This topic describes the specifics of profiling Intel C++ and Borland C++ applications with the Allocation profiler. The topic includes the following sections:
Profiling Memory Management Functions
The Allocation profiler traces calls to functions that allocate and de-allocate memory blocks and objects. In general, applications can use two function groups to allocate and de-allocate memory: they can use system memory management calls, or they can call on the runtime memory manager, which is part of the runtime library of Intel C++ and Borland C++. The runtime memory manager requests large blocks from the system, and then eventually releases them. After that, it works on its own with a lot of memory-allocation calls from the application. This improves speed, and most importantly, allows you to avoid system memory thrashing (frequent allocation and de-allocation of small blocks).
The Allocation profiler traces calls to the C++ memory manager’s functions and memory management functions provided by Windows API. For information on profiling system memory management functions, see Tracing System Memory Management Functions. The profiler traces calls to the following runtime memory management functions:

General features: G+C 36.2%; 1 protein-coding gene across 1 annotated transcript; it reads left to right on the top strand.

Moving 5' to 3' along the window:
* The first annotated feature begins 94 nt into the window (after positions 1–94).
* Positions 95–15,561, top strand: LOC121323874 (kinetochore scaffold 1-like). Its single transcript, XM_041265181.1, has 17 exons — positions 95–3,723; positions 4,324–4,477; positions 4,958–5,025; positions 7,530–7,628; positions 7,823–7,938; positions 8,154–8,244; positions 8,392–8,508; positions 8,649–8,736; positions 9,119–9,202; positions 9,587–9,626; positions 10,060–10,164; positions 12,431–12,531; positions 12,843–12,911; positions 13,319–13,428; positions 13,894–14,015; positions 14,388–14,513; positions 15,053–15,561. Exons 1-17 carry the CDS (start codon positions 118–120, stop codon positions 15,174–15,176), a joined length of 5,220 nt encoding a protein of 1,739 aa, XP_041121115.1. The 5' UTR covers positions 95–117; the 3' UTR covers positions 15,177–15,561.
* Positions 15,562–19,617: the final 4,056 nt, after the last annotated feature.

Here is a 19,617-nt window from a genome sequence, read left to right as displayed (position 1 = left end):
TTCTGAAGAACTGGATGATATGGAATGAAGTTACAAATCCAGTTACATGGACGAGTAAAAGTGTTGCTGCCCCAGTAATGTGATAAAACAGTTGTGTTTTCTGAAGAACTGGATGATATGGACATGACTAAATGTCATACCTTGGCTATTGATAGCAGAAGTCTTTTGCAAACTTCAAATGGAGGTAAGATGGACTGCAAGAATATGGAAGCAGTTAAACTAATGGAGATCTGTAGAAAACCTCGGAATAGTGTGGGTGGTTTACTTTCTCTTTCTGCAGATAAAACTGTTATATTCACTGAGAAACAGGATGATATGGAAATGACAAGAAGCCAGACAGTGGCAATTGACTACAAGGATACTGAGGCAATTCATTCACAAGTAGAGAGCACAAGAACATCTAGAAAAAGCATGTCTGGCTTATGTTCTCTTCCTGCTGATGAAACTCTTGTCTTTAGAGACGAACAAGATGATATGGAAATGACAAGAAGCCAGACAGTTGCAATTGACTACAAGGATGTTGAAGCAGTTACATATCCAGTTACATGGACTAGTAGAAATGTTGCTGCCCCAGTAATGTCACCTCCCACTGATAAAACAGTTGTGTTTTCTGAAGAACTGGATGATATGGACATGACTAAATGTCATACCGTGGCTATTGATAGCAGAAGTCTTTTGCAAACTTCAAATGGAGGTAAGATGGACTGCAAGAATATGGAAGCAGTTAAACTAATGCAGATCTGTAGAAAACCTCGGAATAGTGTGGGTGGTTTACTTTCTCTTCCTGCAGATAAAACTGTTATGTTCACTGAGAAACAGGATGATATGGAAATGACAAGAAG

Profiling Classes (Memory Blocks)
Creation and deletion of C++ classes located in Intel C++ and Borland C++ applications are traced as creation and deletion of memory blocks. That is, the profiler results do not include the names of leaked C++ classes; the leaked classes (if any) are reported under the C++ native memory class name (with a complete call stack for each leaked instance). See also Allocation Profiler - Results of the Objects Category.
In order to profile a Borland C++ or Intel C++ application with the Allocation profiler, you need to compile it with debug information. For a detailed description of how to configure the compiler, see the Compiler Settings for Borland C++ and Compiler Settings for Intel C++ topics.
Preparing AQTime Project
To enable AQTime to profile the above-mentioned routines in your Intel C++ or Borland C++ application, you may need to add certain modules to the Setup panel in addition to your modules. This depends on the compiler options that were enabled when you compiled your application, specifically enabling the Debug configuration.